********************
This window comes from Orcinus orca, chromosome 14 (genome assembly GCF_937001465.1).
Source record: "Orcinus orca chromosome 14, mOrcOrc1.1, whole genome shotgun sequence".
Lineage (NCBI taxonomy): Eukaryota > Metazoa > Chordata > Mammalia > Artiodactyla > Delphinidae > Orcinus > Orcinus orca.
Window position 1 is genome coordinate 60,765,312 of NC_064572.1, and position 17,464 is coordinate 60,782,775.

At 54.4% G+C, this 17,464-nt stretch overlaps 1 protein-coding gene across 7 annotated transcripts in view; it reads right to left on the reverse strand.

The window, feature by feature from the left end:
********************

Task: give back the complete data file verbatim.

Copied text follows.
This window comes from Orcinus orca, chromosome 14 (genome assembly GCF_937001465.1).
Source record: "Orcinus orca chromosome 14, mOrcOrc1.1, whole genome shotgun sequence".
Lineage (NCBI taxonomy): Eukaryota > Metazoa > Chordata > Mammalia > Artiodactyla > Delphinidae > Orcinus > Orcinus orca.
Window position 1 is genome coordinate 60,765,312 of NC_064572.1, and position 17,464 is coordinate 60,782,775.

At 54.4% G+C, this 17,464-nt stretch overlaps 1 protein-coding gene across 7 annotated transcripts in view; it reads right to left on the reverse strand.

The window, feature by feature from the left end: